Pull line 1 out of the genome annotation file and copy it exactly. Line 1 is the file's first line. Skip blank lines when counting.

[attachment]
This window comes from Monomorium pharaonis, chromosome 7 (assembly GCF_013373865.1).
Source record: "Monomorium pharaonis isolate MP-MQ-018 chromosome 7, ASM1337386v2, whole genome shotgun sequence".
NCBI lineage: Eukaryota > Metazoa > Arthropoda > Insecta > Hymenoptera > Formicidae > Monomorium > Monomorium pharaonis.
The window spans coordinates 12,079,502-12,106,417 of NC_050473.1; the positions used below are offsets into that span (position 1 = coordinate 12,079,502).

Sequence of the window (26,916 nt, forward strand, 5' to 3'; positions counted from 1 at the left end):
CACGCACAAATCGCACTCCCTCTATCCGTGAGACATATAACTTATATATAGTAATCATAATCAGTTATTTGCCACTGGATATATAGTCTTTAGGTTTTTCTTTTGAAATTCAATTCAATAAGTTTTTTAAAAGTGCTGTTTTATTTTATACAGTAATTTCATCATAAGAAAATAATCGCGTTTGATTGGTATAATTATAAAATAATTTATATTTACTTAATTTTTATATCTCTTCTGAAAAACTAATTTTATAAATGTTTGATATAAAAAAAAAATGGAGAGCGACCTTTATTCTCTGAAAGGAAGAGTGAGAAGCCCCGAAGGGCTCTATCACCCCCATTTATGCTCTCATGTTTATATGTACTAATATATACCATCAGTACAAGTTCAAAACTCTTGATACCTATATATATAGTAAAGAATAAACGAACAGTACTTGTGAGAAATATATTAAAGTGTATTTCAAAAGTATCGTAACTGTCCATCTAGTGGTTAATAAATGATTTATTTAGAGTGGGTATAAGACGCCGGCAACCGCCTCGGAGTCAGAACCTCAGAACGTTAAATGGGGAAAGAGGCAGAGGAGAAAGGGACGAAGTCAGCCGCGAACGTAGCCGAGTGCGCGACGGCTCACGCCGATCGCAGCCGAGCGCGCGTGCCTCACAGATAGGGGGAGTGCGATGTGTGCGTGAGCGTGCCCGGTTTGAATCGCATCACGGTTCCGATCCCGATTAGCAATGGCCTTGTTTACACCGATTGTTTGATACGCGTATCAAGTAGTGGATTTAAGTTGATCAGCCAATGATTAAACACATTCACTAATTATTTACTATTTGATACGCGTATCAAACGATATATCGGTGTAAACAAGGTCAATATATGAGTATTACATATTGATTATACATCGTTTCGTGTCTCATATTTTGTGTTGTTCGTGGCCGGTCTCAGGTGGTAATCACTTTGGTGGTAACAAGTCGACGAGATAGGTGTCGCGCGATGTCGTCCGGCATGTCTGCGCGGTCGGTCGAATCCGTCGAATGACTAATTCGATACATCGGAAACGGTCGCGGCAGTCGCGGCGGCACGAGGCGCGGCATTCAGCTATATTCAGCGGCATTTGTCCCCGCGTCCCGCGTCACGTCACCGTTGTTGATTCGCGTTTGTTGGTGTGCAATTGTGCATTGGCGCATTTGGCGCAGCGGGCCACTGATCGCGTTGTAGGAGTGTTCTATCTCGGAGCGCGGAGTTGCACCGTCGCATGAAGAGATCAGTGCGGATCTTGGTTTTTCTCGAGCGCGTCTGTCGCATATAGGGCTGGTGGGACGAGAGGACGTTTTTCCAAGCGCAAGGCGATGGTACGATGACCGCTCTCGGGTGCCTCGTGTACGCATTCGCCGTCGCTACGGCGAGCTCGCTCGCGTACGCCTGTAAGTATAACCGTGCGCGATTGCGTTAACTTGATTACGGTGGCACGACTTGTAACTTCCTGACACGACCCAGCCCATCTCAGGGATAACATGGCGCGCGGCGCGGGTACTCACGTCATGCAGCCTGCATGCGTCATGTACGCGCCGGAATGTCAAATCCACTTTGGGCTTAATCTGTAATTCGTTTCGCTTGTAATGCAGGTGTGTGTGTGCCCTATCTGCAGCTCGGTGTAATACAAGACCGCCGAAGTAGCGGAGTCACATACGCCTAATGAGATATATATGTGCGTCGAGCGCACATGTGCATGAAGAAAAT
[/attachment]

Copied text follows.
This window comes from Monomorium pharaonis, chromosome 7 (assembly GCF_013373865.1).